NASA robotic lander test will aid in future lander designs

October 31, 2011 By Kim Newton

( -- NASA will conduct a 100-foot robotic lander altitude test flight Friday, Nov. 4, to mature the technology needed to develop a new generation of small, smart, versatile robotic landers capable of achieving scientific and exploration goals on the surface of the moon, asteroids or other airless bodies.

The test will begin between 10:30 - 11 a.m. CDT and will air live on Television's Education Channel and the agency's Website. The outdoor test will occur at the U.S. Army's Redstone Test Center on Redstone Arsenal in Huntsville, Ala., and is weather dependant.

The lander prototype will perform an autonomous hover test, flying up to 100 feet and then translate, or move sideways, to perform a controlled, safe landing 30 feet away from the . The lander, dubbed Mighty Eagle, is fueled by 90 percent pure and receives its commands from an onboard computer that activates its onboard to carry it to a controlled landing using a pre-programmed flight profile. This series of tests demonstrate the test article’s capability to perform an autonomous descent and landing and are being used to checkout landing control algorithms for the next generation of lander missions.

Journalists can attend the test or participate in a media telecon 45 minutes after the altitude . Telecon participants will include Greg Chavers, lead systems engineer for the Robotic Lander Development Project at NASA's Marshall Space Flight Center in Huntsville, Ala., and Julie Bassler, project manager for the Robotic Lander Development Project at Marshall. The project is managed by NASA's Science Mission Directorate in Washington.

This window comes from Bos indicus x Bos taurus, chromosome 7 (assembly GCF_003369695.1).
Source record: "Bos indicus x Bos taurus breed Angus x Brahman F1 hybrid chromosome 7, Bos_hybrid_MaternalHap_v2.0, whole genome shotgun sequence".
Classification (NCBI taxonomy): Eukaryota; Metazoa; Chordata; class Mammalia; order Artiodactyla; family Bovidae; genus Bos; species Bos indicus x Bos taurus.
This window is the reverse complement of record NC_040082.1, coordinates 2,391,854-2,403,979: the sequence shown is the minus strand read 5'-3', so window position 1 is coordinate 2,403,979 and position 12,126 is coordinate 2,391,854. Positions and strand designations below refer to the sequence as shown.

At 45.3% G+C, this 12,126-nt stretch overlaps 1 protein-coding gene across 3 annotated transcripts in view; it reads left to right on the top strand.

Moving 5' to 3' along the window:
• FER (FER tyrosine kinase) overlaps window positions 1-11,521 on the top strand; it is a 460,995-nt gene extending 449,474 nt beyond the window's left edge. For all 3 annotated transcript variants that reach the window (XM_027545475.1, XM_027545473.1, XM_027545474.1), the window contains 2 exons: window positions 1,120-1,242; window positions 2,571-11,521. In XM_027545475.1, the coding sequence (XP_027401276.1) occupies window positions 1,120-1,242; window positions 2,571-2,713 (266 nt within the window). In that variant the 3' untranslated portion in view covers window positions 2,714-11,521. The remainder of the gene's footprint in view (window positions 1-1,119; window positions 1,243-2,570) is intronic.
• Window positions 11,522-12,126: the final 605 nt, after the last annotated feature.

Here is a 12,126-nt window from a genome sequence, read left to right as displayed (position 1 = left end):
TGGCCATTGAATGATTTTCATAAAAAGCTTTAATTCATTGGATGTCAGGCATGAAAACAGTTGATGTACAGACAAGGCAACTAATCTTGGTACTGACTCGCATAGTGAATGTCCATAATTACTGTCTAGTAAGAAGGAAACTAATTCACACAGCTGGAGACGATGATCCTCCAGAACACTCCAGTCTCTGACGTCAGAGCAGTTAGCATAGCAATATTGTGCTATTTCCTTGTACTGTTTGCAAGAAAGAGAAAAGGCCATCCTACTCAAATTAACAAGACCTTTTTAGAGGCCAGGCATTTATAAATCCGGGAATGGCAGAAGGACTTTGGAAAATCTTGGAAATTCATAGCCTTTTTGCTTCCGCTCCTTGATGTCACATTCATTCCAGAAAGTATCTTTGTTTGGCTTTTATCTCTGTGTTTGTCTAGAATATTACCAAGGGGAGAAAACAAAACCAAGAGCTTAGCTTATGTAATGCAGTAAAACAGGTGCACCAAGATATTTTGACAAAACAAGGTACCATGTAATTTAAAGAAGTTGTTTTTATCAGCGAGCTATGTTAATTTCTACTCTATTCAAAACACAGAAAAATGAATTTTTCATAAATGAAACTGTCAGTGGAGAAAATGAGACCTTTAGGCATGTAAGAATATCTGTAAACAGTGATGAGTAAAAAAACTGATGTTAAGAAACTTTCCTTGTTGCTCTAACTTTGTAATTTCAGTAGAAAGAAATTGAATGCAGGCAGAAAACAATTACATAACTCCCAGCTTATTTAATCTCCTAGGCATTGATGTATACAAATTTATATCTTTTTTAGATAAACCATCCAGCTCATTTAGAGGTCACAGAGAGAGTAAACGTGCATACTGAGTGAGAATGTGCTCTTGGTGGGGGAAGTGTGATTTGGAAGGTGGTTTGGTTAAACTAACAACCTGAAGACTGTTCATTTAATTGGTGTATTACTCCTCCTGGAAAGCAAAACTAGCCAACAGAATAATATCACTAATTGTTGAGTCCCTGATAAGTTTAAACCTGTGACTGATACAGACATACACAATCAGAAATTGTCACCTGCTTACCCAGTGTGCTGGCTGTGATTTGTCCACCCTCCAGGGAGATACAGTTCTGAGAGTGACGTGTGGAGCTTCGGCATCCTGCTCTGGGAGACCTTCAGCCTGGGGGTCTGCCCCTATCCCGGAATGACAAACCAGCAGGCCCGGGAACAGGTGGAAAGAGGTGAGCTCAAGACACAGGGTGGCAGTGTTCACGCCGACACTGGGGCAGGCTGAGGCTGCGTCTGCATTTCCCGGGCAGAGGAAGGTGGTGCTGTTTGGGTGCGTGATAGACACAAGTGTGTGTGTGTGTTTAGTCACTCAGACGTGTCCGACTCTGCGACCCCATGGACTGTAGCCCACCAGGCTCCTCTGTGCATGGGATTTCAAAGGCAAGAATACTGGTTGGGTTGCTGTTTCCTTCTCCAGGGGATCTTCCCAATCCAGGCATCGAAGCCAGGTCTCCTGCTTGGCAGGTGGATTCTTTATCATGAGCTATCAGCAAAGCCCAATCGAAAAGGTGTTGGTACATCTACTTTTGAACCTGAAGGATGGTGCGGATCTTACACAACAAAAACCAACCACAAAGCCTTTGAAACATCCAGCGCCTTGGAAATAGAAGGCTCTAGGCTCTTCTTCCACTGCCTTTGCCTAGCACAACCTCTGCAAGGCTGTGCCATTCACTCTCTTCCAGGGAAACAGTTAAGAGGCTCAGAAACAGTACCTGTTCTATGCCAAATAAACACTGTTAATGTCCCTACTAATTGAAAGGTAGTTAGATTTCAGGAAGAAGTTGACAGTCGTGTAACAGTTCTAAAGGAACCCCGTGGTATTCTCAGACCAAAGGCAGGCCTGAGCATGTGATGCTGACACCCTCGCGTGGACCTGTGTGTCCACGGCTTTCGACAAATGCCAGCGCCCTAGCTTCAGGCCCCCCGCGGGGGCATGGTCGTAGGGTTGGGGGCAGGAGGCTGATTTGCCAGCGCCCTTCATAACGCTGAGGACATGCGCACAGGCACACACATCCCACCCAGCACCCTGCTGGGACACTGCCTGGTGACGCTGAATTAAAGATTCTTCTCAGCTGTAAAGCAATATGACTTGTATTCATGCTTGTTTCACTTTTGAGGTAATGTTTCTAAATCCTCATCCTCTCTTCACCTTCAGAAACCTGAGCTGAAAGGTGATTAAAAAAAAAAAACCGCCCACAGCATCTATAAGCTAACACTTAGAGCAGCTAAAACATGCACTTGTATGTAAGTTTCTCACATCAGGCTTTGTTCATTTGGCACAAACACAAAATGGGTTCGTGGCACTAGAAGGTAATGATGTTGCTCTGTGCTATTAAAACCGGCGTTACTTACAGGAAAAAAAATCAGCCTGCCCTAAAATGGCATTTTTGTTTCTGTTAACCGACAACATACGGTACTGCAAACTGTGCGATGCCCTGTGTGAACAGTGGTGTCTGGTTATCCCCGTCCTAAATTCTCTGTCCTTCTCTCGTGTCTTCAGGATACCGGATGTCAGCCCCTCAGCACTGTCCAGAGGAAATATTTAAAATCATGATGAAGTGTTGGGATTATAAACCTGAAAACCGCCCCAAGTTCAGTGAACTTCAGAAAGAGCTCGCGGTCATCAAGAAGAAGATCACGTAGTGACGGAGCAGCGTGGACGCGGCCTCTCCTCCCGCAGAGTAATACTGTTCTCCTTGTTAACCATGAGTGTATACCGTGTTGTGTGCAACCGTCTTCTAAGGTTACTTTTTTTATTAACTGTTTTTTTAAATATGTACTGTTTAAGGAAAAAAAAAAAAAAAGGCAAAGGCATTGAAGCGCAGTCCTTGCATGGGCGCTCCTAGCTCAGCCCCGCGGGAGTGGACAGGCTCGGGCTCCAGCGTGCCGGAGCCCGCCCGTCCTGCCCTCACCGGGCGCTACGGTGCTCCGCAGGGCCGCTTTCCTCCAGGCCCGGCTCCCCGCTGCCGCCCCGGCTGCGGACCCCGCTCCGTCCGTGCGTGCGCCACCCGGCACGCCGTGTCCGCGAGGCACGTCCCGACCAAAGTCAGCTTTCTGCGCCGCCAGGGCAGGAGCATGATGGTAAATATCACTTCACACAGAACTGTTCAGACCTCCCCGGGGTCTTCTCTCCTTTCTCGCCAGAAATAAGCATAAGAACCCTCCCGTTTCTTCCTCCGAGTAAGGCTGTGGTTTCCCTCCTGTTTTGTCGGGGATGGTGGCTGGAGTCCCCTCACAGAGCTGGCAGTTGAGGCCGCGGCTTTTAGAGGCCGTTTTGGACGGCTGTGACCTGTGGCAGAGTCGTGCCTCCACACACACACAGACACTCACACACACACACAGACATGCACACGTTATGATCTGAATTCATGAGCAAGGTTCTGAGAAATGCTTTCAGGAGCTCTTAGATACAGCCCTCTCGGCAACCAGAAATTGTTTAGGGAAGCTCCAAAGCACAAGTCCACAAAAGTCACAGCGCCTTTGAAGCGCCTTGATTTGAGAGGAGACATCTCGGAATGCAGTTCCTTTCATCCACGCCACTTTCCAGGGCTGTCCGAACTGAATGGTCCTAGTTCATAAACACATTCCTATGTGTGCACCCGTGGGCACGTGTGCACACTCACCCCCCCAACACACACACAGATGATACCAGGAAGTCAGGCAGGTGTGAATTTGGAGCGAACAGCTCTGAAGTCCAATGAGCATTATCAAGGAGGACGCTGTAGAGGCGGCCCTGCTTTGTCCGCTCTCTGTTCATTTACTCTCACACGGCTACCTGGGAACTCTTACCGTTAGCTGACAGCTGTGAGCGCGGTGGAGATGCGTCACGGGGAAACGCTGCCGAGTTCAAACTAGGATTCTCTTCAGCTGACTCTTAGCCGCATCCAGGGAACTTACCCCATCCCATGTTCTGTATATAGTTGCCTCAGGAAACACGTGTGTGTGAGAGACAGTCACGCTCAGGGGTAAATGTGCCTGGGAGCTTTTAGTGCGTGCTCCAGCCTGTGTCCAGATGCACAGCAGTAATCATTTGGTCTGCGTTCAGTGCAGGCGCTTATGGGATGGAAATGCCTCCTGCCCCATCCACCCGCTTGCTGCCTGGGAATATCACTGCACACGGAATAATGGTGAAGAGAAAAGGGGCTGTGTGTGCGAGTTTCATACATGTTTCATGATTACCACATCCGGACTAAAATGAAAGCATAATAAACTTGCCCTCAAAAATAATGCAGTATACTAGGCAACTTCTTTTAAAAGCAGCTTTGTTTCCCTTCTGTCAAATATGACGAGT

To attend these events, reporters should contact Kim Newton, Marshall Public and Employee Communications Office at 256-544-0034 no later than 4 p.m. CDT Thursday, Nov. 3. Media representatives must report to the Redstone Visitor Center at Gate 9, Interstate 565 interchange at Rideout Road/Research Park Boulevard. Vehicles will be subjected to a security search at the gate. Journalists will need two photo identifications and proof of car insurance.

For NASA TV streaming video, downlink and scheduling information, visit:

The also will be webcast live via Ustream at:

Explore further: NASA's next generation robotic lander gets sideways during test (w/ video)

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